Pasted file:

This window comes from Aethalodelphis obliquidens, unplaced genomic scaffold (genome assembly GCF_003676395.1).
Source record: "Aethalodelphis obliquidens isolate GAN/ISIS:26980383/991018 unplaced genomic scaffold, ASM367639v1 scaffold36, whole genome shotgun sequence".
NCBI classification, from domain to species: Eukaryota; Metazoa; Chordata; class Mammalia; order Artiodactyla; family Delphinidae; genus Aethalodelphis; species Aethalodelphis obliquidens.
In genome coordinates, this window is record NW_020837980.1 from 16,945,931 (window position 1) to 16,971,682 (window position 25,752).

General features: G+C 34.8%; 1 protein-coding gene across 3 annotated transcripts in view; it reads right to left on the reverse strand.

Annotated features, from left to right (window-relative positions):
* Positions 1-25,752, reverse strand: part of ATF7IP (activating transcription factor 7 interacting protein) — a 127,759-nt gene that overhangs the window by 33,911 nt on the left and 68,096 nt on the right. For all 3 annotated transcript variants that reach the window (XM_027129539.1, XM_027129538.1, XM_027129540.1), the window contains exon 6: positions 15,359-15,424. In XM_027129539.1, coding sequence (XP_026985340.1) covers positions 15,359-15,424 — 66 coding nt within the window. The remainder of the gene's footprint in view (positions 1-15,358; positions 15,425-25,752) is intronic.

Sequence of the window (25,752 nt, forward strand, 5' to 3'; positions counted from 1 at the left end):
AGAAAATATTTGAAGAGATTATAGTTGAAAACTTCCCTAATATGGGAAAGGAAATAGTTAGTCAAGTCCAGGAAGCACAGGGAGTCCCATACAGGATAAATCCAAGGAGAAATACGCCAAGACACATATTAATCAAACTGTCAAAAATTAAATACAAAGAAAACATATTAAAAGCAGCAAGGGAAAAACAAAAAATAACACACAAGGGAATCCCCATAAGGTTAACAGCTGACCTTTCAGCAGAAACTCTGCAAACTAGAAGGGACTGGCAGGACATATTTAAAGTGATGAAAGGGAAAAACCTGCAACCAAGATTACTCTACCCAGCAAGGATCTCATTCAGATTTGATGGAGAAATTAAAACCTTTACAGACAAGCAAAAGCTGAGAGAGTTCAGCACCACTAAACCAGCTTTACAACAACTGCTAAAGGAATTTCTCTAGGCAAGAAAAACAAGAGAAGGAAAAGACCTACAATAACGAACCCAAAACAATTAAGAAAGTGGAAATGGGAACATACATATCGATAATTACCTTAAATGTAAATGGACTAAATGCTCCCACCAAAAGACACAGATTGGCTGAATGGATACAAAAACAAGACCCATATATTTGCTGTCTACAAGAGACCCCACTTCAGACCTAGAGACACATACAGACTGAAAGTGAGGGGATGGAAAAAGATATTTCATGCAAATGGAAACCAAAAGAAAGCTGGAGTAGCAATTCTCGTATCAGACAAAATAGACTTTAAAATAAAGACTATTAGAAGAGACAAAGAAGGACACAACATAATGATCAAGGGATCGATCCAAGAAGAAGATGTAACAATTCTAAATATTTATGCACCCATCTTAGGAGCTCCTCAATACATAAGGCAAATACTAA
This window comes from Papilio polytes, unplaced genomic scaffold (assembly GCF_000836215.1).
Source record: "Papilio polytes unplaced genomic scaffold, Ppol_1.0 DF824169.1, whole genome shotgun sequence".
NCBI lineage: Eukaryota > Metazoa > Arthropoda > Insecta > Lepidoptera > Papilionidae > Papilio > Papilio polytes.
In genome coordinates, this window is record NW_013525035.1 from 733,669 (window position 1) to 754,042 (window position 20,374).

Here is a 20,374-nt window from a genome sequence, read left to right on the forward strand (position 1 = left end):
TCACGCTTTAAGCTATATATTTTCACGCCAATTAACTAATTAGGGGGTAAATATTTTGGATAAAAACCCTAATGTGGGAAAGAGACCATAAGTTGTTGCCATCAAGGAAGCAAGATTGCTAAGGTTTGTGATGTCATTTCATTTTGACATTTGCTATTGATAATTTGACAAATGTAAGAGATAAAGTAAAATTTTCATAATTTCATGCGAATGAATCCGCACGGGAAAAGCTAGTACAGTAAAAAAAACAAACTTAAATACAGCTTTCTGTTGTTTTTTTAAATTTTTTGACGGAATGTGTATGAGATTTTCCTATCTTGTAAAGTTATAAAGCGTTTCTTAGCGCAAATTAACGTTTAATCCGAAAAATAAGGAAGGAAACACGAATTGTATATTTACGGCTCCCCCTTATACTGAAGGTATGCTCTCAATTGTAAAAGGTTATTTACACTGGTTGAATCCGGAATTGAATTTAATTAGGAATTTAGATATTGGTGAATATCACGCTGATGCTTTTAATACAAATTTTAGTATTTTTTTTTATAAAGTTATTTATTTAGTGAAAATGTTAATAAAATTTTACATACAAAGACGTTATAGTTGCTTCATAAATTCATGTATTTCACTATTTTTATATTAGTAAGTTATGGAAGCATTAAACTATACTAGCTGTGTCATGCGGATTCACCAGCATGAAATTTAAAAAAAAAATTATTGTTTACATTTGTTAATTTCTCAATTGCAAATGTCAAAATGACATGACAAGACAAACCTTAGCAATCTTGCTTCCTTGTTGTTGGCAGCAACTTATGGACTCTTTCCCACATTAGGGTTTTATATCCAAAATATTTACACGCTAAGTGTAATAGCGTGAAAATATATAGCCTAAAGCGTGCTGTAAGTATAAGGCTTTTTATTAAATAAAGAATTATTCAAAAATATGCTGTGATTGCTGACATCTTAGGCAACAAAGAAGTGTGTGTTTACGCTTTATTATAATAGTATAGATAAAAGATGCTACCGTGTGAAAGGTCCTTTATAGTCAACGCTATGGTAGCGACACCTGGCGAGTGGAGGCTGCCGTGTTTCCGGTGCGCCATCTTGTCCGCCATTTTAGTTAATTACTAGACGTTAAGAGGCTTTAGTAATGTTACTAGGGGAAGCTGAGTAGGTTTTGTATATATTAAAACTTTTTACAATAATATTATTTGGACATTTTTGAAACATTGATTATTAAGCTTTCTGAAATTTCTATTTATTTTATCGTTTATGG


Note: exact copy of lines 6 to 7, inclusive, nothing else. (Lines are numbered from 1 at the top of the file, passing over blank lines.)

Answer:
Annotated features, from left to right (window-relative positions):
* Positions 1-25,752, reverse strand: part of ATF7IP (activating transcription factor 7 interacting protein) — a 127,759-nt gene that overhangs the window by 33,911 nt on the left and 68,096 nt on the right. For all 3 annotated transcript variants that reach the window (XM_027129539.1, XM_027129538.1, XM_027129540.1), the window contains exon 6: positions 15,359-15,424. In XM_027129539.1, coding sequence (XP_026985340.1) covers positions 15,359-15,424 — 66 coding nt within the window. The remainder of the gene's footprint in view (positions 1-15,358; positions 15,425-25,752) is intronic.